Fake SEC Approval For Spot Bitcoin ETFs Boosts Crypto Price

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Written By
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Written By
James Barra
James is an investment writer with a background in financial services. He has worked as a management consultant, where he delivered large-scale operational transformational programmes at some of Europe's biggest banks. James authors, edits and fact-checks content for a series of investing websites.

The price of Bitcoin spiked on Tuesday as the US Securities and Exchange Commission’s X account was compromised, falsely announcing approval for new cryptocurrency exchange-traded funds (ETFs).

Key Takeaways

  • A post on the SEC’s X account just after 16:00 EST falsely claimed it “grants approval for #Bitcoin ETFs for listing on all registered national securities exchanges.”
  • Bitcoin briefly surged to nearly $48,000 before settling around $46,000 in response to the announcement.
  • Investigations are ongoing to uncover the details of the unauthorized access to the SEC’s X account, with confirmation that two-factor authentication was not enabled.

Another Eventful Day For A Controversial Cryptocurrency

SEC Chair, Gary Gensler, swiftly responded to the incident, stating on his personal X account: “The @SECGov Twitter account was compromised, and an unauthorized tweet was posted. The SEC has not approved the listing and trading of spot Bitcoin exchange-traded products.”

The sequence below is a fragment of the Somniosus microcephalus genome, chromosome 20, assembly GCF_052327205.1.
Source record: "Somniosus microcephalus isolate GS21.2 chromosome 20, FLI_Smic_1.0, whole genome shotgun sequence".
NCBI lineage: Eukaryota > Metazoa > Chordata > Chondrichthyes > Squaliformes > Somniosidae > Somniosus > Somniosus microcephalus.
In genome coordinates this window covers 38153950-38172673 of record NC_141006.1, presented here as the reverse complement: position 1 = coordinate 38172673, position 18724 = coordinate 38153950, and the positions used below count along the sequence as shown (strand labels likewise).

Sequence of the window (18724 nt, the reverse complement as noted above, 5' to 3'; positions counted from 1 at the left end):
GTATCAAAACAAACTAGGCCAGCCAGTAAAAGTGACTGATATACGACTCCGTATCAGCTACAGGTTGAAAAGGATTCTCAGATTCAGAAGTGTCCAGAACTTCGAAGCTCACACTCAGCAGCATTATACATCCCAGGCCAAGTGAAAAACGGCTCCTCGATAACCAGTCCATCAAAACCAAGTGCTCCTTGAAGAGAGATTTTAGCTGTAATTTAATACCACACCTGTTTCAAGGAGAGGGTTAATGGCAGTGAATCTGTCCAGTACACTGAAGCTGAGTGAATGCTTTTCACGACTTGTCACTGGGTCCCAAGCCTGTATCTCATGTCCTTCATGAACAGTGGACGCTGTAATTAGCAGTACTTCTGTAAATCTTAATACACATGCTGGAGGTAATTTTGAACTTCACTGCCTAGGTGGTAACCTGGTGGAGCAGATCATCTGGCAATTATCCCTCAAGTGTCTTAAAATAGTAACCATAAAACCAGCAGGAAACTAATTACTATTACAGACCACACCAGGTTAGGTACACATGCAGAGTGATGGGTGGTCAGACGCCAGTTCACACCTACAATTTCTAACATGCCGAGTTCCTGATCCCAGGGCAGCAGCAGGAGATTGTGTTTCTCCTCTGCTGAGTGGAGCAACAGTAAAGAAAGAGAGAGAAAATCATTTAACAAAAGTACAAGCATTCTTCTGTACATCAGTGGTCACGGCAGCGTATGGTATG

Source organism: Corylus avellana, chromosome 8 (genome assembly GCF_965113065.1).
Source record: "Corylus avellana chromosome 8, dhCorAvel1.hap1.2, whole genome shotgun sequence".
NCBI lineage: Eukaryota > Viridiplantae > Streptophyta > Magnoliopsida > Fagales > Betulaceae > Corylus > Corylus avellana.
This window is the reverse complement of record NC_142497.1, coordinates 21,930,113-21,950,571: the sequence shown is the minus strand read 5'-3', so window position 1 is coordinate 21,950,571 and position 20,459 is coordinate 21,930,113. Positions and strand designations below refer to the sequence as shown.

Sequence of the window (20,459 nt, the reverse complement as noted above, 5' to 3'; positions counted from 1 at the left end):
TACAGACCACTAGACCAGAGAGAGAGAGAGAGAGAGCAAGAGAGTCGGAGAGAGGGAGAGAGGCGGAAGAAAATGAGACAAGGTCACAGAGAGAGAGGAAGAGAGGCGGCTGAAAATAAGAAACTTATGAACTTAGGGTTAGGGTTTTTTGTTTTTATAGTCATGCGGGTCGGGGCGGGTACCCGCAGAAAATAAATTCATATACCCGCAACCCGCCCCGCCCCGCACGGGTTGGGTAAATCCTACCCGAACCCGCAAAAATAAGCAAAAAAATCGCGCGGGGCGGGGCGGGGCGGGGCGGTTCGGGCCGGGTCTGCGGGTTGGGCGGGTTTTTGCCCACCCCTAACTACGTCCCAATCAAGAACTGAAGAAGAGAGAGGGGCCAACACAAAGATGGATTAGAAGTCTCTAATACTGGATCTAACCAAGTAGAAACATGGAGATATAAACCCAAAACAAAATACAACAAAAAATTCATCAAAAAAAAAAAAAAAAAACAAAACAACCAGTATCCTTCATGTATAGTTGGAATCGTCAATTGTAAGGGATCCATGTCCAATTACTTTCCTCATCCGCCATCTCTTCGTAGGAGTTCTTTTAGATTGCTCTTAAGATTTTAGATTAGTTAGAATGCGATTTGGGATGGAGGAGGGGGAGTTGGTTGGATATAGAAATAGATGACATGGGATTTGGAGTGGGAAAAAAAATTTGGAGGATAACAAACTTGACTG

The SEC has since deleted the compromised post, acknowledging the breach and initiating investigations to determine the cause.

X has already clarified that the compromise was not due to a breach in its systems but rather an individual gaining control over the @SECGov account through unauthorized access to a phone number via a third party.

Screenshot of X post about fake Bitcoin ETF post on SEC account

An Announcement On Spot Bitcoin ETFs Expected

The SEC is expected to make an announcement this week regarding spot Bitcoin ETFs.

If greenlit, these ETFs could signal the integration of cryptocurrencies into traditional financial markets.

Prominent asset managers such as BlackRock and Fidelity have sought SEC approval to offer spot Bitcoin ETFs.

ETFs enable traders to speculate on diverse assets without direct ownership. Traded on stock exchanges like shares, their value correlates with the overall portfolio performance.

Unlike some ETFs indirectly containing Bitcoin, spot Bitcoin ETFs would directly acquire the cryptocurrency at its current market price throughout the day.

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CFDs are not available to residents in the United States.